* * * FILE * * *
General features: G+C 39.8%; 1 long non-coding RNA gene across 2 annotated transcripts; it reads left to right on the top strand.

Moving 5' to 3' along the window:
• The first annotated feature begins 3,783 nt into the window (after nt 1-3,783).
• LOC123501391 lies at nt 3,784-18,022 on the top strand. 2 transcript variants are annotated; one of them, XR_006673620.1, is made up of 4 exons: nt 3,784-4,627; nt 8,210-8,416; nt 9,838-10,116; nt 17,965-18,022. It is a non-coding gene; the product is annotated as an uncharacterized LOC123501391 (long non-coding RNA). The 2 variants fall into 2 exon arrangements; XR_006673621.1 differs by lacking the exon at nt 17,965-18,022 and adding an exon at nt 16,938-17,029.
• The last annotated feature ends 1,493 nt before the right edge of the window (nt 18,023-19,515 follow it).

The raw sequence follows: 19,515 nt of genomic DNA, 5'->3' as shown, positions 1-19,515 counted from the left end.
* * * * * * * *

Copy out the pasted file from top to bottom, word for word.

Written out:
General features: G+C 39.8%; 1 long non-coding RNA gene across 2 annotated transcripts; it reads left to right on the top strand.

Moving 5' to 3' along the window:
• The first annotated feature begins 3,783 nt into the window (after nt 1-3,783).
• LOC123501391 lies at nt 3,784-18,022 on the top strand. 2 transcript variants are annotated; one of them, XR_006673620.1, is made up of 4 exons: nt 3,784-4,627; nt 8,210-8,416; nt 9,838-10,116; nt 17,965-18,022. It is a non-coding gene; the product is annotated as an uncharacterized LOC123501391 (long non-coding RNA). The 2 variants fall into 2 exon arrangements; XR_006673621.1 differs by lacking the exon at nt 17,965-18,022 and adding an exon at nt 16,938-17,029.
• The last annotated feature ends 1,493 nt before the right edge of the window (nt 18,023-19,515 follow it).

The raw sequence follows: 19,515 nt of genomic DNA, 5'->3' as shown, positions 1-19,515 counted from the left end.